Bolivia willing to compensate for silver mine but positions are distant
Bolivian government is willing to compensate South American Silver Corp for revoking its concession on the Malku Khota project, but it will be far less than the 16 million dollars the company says it has invested, the country's vice president said on Thursday.
Bolivian President Evo Morales said this week that he signed a deal with protesters opposed to the project stipulating that the government take back all the concessions granted to South American Silver's local subsidiary.
The Canadian company's shares sank on Wednesday after the announcement, and Chief Executive Greg Johnson said the company would seek recourse using any legal and diplomatic means available.
Violent protests over the Malku Khota mining property prompted Morales' decision. The populist leader took similar action last month after clashes broke out at a project operated by commodities giant Glencore.
Malku Khota is a silver-indium-gallium deposit. The exploration-stage project was expected to produce some 13.2 million ounces of silver a year, according to a preliminary assessment.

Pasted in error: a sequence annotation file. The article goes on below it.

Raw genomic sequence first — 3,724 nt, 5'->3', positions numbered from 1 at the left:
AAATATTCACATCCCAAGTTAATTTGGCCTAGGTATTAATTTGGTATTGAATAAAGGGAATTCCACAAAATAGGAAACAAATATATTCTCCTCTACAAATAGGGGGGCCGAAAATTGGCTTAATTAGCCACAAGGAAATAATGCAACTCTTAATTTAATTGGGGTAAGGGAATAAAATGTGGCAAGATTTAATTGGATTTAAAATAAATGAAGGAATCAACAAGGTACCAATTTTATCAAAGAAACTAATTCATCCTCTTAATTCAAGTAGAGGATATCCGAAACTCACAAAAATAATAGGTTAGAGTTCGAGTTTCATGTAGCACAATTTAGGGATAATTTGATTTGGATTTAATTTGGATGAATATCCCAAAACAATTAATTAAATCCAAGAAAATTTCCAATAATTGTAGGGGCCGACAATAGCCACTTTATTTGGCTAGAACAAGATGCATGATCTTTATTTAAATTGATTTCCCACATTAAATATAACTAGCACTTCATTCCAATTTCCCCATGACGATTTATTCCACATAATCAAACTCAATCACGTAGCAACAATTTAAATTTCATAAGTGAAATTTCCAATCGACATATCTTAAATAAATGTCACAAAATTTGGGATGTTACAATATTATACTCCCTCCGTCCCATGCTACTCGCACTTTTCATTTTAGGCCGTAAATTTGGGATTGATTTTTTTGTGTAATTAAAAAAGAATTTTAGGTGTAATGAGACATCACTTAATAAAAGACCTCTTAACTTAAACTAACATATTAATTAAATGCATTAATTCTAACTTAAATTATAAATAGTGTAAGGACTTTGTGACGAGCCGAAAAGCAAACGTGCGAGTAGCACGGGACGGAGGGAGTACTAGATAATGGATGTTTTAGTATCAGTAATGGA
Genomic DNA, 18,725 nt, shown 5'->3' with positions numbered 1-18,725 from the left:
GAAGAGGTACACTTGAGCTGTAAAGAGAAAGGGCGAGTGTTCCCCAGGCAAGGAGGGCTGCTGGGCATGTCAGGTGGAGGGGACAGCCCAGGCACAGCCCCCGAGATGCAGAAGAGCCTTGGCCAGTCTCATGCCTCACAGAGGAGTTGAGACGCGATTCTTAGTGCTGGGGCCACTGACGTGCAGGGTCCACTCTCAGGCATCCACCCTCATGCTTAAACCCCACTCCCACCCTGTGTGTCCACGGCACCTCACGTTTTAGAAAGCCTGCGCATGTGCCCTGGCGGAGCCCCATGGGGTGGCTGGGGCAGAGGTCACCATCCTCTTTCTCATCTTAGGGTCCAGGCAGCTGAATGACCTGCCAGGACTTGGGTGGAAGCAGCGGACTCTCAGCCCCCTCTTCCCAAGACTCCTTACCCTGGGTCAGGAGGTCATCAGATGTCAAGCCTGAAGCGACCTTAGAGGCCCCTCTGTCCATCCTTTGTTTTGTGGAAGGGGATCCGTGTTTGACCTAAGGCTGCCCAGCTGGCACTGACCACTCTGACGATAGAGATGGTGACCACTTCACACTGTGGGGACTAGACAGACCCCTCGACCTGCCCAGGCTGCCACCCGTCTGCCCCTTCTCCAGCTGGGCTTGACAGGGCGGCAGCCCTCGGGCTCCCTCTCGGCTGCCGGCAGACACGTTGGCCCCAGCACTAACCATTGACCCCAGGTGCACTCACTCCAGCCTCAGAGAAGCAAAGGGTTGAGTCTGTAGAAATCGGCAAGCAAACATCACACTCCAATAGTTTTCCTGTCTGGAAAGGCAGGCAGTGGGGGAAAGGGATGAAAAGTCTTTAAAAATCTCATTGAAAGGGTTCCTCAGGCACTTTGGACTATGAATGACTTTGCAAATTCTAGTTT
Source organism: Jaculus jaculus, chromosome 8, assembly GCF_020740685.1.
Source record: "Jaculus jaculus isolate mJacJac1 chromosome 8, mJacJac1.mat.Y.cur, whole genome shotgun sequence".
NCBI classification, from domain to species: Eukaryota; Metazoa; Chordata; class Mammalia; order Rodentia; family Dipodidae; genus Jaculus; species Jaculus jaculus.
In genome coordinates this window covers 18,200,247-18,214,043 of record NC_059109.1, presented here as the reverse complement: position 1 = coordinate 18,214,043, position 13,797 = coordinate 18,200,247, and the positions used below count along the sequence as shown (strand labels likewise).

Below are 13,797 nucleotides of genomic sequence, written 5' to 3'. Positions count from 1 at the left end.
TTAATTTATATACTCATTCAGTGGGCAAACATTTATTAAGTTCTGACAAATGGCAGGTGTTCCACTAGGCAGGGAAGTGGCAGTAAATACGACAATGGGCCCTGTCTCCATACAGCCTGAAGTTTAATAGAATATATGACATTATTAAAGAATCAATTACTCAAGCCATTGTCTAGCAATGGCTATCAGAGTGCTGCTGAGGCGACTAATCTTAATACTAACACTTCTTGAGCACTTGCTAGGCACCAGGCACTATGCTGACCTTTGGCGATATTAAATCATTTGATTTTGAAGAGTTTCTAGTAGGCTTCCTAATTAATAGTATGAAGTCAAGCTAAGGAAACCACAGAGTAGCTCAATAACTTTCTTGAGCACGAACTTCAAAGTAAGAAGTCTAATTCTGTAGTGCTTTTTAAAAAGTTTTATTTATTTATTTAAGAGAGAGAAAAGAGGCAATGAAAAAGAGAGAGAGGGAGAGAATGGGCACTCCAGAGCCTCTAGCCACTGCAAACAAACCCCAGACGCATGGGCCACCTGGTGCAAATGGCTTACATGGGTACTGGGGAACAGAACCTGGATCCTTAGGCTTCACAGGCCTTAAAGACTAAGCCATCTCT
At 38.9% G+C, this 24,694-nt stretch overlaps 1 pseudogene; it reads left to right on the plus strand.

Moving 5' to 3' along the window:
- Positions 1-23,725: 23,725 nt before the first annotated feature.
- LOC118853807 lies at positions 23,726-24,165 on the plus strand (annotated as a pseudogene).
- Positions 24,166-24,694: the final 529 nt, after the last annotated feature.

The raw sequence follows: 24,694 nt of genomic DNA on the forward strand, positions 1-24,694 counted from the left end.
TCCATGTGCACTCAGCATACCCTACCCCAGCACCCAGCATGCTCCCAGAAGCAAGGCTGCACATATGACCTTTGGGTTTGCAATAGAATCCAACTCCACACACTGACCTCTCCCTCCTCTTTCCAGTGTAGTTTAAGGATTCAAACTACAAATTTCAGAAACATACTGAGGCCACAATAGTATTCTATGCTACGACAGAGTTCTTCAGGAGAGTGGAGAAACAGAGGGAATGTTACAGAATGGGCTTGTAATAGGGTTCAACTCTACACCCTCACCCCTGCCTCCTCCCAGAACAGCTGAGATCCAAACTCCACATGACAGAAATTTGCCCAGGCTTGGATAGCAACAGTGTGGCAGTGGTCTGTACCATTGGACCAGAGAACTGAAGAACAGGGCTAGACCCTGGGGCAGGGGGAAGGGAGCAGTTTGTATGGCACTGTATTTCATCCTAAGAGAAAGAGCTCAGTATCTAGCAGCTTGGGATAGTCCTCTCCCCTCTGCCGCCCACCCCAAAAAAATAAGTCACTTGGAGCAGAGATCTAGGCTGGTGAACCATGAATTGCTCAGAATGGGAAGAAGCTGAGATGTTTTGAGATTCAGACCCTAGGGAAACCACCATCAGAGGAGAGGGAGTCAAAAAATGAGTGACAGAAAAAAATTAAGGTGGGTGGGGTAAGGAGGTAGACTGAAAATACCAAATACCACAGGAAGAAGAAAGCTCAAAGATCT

The state is predisposed to repay the costs of the exploration's advances up to today, once they are verified, Vice President Alvaro Garcia told a news conference. Our calculations indicate 2 million or 3 million dollars.
South American Silver says it has invested some 16 million in the project since 2007.
The Bolivian government has yet to formally advise the company of the concession's rescission, which will be carried out via decree.
We don't have any official notification, said Felipe Malbran, South American Silver's vice president for exploration and head of its Bolivian subsidiary. We're analyzing what steps to take and we would be open to talks with the government.
Malbran told reporters in La Paz that the company may also potentially take action to seek just compensation, although he was not responding specifically to Garcia's remarks.
The violence flared at Malku Khota last week as authorities negotiated with peasant farmers on the release of five Bolivian employee hostages. One man was killed and at least a dozen were injured.
Mining has played a key role in Bolivia's economy since the colonial era. The country mainly produces tin and silver, but is also home to the world's largest undeveloped lithium and potassium resources.
The government is working on a sweeping reform of mining legislation aimed at bolstering the state's role in the industry and giving it a bigger slice of the sector's profits.
Since taking office in 2006, Morales has nationalized the natural gas industry as well as the telecommunications and electricity sectors, arguing Bolivia's poor should benefit more from the country's rich natural resources.